In this 66th episode of the Real P3 podcast, which is the second in the series featuring swine research presented at the American Association of Animal Science (ASAS) Annual Meeting in the US in June, Dr Casey Bradley speaks to Dr Christine Bone about her research on boar taint.
Dr Bone grew up in Ontario and gained a lot of experience at an early age when her interest in pigs and agriculture began. She later went to the University of Guelph. Today, her research aims to determine markers in boars to predict both early or late puberty and ultimately boar taint.
Bone discusses what boar taint is. “When we’re talking about boar taint, it is about the balance between the synthesis of these compounds as well as their metabolism,” she says, adding that many different factors influence how much of these compounds are produced, and broken down and excreted.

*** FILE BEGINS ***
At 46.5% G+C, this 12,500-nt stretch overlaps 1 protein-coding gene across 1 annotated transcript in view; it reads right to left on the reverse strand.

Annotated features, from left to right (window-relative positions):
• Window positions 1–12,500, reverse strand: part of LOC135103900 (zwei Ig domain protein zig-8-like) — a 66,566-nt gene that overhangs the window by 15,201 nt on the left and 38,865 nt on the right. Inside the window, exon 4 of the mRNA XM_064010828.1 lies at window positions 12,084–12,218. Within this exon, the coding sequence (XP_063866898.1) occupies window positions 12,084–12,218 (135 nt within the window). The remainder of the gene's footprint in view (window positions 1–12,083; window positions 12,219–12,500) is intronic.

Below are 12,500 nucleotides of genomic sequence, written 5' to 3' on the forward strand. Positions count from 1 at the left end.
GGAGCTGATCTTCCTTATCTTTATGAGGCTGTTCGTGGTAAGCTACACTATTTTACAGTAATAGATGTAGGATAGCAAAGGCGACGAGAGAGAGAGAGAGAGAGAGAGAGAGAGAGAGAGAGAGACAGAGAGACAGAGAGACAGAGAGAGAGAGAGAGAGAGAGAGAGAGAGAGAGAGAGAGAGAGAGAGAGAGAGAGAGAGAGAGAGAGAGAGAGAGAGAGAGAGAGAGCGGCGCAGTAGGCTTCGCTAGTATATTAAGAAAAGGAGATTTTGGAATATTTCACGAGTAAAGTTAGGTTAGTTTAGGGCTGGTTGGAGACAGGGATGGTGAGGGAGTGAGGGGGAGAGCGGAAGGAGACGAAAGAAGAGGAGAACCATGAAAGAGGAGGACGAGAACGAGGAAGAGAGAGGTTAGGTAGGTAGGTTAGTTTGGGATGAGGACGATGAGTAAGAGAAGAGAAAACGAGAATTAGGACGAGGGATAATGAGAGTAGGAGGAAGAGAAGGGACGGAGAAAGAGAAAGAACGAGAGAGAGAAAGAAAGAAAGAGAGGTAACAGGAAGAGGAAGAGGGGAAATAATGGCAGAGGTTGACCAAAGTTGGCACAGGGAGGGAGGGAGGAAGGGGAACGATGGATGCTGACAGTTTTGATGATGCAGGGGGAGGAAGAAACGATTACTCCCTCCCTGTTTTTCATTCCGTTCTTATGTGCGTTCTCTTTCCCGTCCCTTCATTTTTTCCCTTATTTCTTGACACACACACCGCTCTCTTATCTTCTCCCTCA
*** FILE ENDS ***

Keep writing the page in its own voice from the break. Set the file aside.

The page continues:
Her ultimate goal: “We want the full potential of the boar without the boar taint,” she says, adding that this is a major challenge because of the individual variability between animals. The goal, she says, is to identify the sources of individual variability on a genetic basis, and then tailor treatments to the individual animals based on their ability to respond favourably.
Bradley asks Bone about her research in terms of fertility and sustainability, and Bone also talks about natural solutions and what they are experimenting with, including Chinese medicinal herbs. She turns the tables on Casey and asks for her thoughts on nutrition in relation to boar taint.